Patent and Trademark Office (11 - 20 of 31 items)
Intellectual Property: Strategy for Targeting Organized Piracy (STOP) Requires Changes for Long-Term Success
GAO-07-74: Published: Nov 8, 2006. Publicly Released: Dec 8, 2006.
U.S. government efforts to protect and enforce intellectual property (IP) rights are crucial to preventing billions of dollars in losses and mitigating health and safety risks from trade in counterfeit and pirated goods. These efforts are coordinated through the National Intellectual Property Law Enforcement Coordination Council (NIPLECC), created by Congress in 1999, and the Strategy for Targetin...
Intellectual Property: Initial Observations on the STOP Initiative and U.S. Border Efforts to Reduce Piracy
GAO-06-1004T: Published: Jul 26, 2006. Publicly Released: Jul 26, 2006.
U.S. goods are subject to substantial counterfeiting and piracy, creating health and safety hazards for consumers, damaging victimized companies, and threatening the U.S. economy. In 2004, the Bush administration launched the Strategy for Targeting Organized Piracy (STOP)--a multi-agency effort to better protect intellectual property (IP) by combating piracy and counterfeiting. This testimony, bas...
Intellectual Property: Information on the U.S. Patent and Trademark Office's Past and Future Operations
GAO-02-907: Published: Aug 23, 2002. Publicly Released: Sep 18, 2002.
The U.S. Patent and Trademark Office (USPTO) has a staff of 6,426 and collected $1.1 billion in patent and trademark fees in fiscal year 2001. As the U.S. economy depends increasingly on new innovations, the need to patent or trademark quickly the intellectual property resulting from such innovations becomes more important. Expressing concerns about USPTO's plans for the future, Congress directed...
Intellectual Property: Deposits of Biological Materials in Support of Certain Patent Applications
GAO-01-49: Published: Oct 16, 2000. Publicly Released: Oct 16, 2000.
Under U.S. patent law, a patent must describe the subject invention in enough detail for someone skilled in that field to use or make it. In cases involving biological materials, the inventor may have to submit a sample. Some members of the biotechnology industry believe that biological deposits make patent infringement easier, reasoning that a person or organization can obtain a sample of the dep...
Information Security: Software Change Controls at the Department of Commerce
AIMD-00-187R: Published: Jun 30, 2000. Publicly Released: Jun 30, 2000.
Pursuant to a congressional request, GAO reviewed software change controls at the Department of Commerce, focusing on: (1) whether key controls as described in agency policies and procedures regarding software change authorization, testing, and approval complied with federal guidance; and (2) the extent to which agencies contracted for year 2000 remediation of mission-critical systems and involved...
Intellectual Property: Comparison of Patent Examination Statistics for Fiscal Years 1994 and 1995
RCED-97-58: Published: Mar 13, 1997. Publicly Released: Mar 13, 1997.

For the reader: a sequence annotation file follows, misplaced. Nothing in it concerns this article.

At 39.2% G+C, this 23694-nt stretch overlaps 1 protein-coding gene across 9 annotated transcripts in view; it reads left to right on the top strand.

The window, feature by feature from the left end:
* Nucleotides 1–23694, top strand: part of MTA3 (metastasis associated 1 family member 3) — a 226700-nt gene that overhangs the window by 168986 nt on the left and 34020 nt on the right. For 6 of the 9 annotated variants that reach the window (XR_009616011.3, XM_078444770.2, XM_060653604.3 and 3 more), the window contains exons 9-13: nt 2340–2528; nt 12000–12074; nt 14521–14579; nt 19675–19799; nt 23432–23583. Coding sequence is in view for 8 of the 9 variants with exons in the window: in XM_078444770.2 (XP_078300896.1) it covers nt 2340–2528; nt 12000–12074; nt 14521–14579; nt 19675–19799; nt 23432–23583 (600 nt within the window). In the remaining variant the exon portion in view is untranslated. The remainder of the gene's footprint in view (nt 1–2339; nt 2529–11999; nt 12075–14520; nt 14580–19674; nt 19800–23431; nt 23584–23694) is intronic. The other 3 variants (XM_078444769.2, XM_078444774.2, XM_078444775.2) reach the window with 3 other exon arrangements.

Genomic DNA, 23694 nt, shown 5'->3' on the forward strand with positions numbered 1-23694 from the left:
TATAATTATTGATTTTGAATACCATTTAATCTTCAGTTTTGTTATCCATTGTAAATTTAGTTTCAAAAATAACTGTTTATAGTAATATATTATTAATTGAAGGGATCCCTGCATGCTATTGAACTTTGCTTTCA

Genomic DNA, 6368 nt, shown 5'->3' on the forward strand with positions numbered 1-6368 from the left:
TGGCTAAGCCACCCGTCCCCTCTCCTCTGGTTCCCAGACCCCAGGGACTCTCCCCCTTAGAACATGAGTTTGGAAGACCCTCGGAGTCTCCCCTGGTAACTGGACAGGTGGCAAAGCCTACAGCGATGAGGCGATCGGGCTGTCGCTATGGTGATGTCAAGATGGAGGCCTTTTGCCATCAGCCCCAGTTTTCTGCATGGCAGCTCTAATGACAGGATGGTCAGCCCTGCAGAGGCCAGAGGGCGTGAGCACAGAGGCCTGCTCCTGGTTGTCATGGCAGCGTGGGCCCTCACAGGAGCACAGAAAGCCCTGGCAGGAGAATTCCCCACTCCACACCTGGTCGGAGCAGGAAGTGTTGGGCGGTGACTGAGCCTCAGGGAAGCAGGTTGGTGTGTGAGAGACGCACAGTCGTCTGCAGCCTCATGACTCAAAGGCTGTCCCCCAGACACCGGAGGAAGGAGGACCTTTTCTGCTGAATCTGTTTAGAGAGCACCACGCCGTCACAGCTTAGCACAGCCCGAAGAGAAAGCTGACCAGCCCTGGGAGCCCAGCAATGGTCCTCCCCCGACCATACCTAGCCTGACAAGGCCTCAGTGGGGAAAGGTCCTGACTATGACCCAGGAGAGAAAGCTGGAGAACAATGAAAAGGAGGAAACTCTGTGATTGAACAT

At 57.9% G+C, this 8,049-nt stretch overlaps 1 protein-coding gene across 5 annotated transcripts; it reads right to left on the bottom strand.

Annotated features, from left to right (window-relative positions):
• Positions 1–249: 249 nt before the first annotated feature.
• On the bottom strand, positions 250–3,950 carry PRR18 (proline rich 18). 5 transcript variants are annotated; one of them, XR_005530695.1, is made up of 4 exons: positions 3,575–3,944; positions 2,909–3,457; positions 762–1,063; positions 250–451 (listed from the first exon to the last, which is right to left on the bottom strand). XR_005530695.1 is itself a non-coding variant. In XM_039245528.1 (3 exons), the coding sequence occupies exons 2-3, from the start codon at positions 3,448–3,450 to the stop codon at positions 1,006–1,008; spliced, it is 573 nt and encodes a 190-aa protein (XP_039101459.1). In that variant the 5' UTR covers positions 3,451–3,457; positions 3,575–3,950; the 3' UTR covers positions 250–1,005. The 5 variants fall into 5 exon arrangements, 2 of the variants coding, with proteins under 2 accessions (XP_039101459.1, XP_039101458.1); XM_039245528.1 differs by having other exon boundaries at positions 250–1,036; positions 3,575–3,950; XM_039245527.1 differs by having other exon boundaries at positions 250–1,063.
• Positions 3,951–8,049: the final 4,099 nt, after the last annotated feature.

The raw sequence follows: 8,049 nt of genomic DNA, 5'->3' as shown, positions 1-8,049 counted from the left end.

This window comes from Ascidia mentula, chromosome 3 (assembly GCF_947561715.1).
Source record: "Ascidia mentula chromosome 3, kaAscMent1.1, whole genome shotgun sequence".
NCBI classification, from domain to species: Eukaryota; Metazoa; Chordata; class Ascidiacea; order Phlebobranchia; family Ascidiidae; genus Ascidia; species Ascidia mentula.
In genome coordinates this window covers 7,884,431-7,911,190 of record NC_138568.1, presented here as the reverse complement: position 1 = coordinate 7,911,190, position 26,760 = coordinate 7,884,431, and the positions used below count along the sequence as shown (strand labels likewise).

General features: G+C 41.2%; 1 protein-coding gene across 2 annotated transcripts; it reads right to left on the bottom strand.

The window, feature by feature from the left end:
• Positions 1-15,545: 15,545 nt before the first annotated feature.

Pursuant to a congressional request, GAO compared the Department of Commerce's Patent and Trademark Office's patent pendency statistics for fiscal years 1994 and 1995, focusing on: (1) overall pendency; (2) patent pendency by examination groups, secrecy orders, foreign applications, and current and original application dates; and (3) patent pendency attributable to applicants.GAO noted that: (1) p...
Intellectual Property: Patent Examination and Copyright Office Issues
T-RCED/GGD-96-230: Published: Sep 18, 1996. Publicly Released: Sep 18, 1996.
GAO discussed: (1) patent examination issues at the Department of Commerce's Patent and Trademark Office (PTO); and (2) examined the fees that PTO and the Library of Congress's Copyright Office charge for their services. GAO noted that: (1) PTO patent pendency statistics do not provide inventors and decisionmakers with enough information; (2) reported pendency depend on the computation method used...
U.S. Patent and Trademark Office
GGD-94-60R: Published: Nov 30, 1993. Publicly Released: Nov 30, 1993.
Pursuant to an agency request, GAO reviewed information on U.S. companies' views of the U.S. Patent and Trademark Office (PTO), focusing on responses from a mail survey on U.S. companies' patent experiences in Japan, Europe, and the United States. GAO found that: (1) 62 percent of all companies surveyed were generally satisfied with PTO; (2) the companies' views of PTO varied depending on the comp...
Intellectual Property Rights: U.S. Companies' Views on Patent Law Harmonization
T-GGD-94-11: Published: Oct 7, 1993. Publicly Released: Oct 7, 1993.
GAO discussed U.S. companies' views on patent law harmonization. GAO noted that: (1) if patent harmonization is to be realized, the United States, Japan, and Europe need to fundamentally change their patent application and publication processes; (2) since 1980, the World Intellectual Property Organization (WIPO) has attempted to negotiate a treaty that would establish patent harmonization, strengt...
Information Dissemination: Innovative Ways Agencies Are Using Technology
T-IMTEC-92-6: Published: Feb 19, 1992. Publicly Released: Feb 19, 1992.
GAO discussed how federal agencies are using technology to provide the public with cheaper and faster access to a wider range of information, focusing on: (1) compact disc-read only memory (CD-ROM); (2) bulletin board systems; (3) voice messaging/facsimile; and (4) floppy discs. GAO noted that: (1) the U.S. Geological Survey's Geologic Long-Range Inclined Asdic-East Coast CD-ROM includes sonar-sca...